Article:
To answer your question, neither of these are bugs.

  • Requests are not stopped from reaching the server - this gives the server the option to allow these cross-domain requests by setting the appropriate headers1.

  • The response is also received back by the browser. Before the use of the access control headers 1, responses to cross-domain requests would be stopped dead in their tracks by a security conscious browser - the browser would receive the response but it would not hand it off to the script. With the access control headers, the server has the option of setting the appropriate headers indicating to a compliant browser that it would like to allow certain origin URLs to make cross domain requests.

    The exact behaviour on response might differ between browsers - I can't recall for sure now but I think Chrome calls the success callback function when using jQuery's ajax() but the response is empty. IIRC, Firefox will not invoke the success function.

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Hmm, I'm confused. What would the use be to set the headers as "not allowed", but then still run the script? This means I can do my post (which is nice), although the same-origin policy prevents me from handling it like I would a same-domain request. Am I missing something? –  Nanne May 9 '11 at 15:43
    
@Nanne Your JavaScript will be allowed to execute and make the request - the request will go through to the server but your JS may or may not receive the response. If the server sets the header allowing that domain (the origin) to make the cross-domain request, a newer browser which supports the access-control header will let the response through to your JS. If it's a browser that doesn't understand this mechanism of allowing CDR or if the server doesn't set the header allowing that origin, your JS will not get a response. Does that help clarify? –  no.good.at.coding May 10 '11 at 18:37
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I get the same thing happening for me. You are able to post across domains but are not able to receive a response. This is what I expected to be able to do and happens for me in Firefox, Chrome, and IE.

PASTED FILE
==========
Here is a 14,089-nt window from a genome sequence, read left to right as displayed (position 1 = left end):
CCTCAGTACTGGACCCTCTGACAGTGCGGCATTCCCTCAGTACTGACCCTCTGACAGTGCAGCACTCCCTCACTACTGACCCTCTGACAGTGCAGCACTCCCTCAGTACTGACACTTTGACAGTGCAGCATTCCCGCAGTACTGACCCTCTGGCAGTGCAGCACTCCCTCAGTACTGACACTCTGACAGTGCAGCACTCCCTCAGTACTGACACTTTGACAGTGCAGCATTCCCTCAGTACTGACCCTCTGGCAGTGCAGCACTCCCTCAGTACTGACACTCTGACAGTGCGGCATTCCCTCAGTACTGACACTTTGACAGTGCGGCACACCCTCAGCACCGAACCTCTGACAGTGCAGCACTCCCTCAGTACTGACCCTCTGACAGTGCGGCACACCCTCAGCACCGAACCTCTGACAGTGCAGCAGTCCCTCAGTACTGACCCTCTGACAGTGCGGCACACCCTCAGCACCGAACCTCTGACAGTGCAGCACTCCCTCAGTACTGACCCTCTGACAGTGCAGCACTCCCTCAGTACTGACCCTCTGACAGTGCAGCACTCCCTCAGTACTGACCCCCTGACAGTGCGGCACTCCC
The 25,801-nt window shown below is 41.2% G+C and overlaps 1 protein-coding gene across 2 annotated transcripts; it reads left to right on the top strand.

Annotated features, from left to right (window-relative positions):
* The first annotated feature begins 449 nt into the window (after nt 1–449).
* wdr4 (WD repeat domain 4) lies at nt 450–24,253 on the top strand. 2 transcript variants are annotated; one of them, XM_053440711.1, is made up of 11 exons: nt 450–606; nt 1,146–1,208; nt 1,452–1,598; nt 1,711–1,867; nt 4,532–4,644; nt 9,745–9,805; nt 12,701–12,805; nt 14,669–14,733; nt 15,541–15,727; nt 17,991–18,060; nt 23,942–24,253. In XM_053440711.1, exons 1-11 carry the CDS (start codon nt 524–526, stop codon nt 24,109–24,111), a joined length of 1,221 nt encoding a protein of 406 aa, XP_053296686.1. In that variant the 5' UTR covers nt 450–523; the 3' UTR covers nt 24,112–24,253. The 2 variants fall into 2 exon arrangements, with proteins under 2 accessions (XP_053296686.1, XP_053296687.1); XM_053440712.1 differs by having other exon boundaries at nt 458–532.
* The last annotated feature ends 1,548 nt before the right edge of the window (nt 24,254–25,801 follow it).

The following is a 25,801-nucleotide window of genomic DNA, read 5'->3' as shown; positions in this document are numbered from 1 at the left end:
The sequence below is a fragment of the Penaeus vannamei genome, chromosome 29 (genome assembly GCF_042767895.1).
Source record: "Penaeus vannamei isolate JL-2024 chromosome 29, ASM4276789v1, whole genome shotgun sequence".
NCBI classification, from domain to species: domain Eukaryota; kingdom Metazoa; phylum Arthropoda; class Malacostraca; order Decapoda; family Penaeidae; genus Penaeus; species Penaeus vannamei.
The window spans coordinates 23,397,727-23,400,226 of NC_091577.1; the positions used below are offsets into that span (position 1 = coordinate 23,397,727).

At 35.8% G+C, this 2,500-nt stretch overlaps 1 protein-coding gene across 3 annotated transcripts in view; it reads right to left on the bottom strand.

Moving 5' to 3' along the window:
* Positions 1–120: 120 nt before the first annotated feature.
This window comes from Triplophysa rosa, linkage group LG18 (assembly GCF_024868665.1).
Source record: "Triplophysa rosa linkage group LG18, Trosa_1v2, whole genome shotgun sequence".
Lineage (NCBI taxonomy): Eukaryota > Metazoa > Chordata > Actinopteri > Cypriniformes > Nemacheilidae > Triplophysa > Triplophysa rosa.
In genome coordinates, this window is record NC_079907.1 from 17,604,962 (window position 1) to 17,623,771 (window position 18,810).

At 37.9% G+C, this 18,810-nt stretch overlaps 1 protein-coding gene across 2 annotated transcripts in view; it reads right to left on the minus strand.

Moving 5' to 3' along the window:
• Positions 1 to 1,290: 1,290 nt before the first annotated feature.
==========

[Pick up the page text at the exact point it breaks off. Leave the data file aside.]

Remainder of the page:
One way to kind of get around this caveat is having a local php file with will call the data via curl and respond the response to your javascript. (Kind of restated what you said you knew already.)

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Why do you expect this behaviour? If the headers are set that the request isn't valid, I would kinda expect the script itself to not-run. Something like: set header "not allowed" and then send something negative / false back. But apparently this does not happen :) –  Nanne May 9 '11 at 15:47
    
I have used this ability to send data such as a link to a different system. This link is used to download the file to a separate server but requires no response to the script. The strange thing I have noticed is that the headers which are returned have the proper content length but it just strips out the data. I would expect it to block it all together so I don't even see the header response. –  Ryan Matthews May 9 '11 at 17:19
    
yep, that is exactly what I see. Didn't expect it though :) –  Nanne May 9 '11 at 17:53
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  1. Yes, it's correct and you won't be able to do that unless you use any proxy.

  2. No, request won't go to the external IP as soon as there is such limitation.

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although there was a hack for FireFox which I had once tried to overcome this problem for testing purposes. I found a solution for Chrome too but it never worked. –  Neutralizer May 9 '11 at 15:21
    
Well, that means that point 2 is a bug, because I can confirm it does arrive at the IP. –  Nanne May 9 '11 at 15:37
    
You're incorrect on #2 since that is allowed - otherwise solutions such as the access-control headers (linked to in my answer) would not work. Cross domain restrictions are 'artificial' in the sense that they were added to browsers as a security measure and not because of an inherent inability to make such requests. As such, requests and responses will both appear over the wire, it's just your JS code that will not see the response because the browser will stop it. –  no.good.at.coding May 9 '11 at 15:42
    
Ah my bad then. I used common sense. –  Neutralizer May 9 '11 at 15:58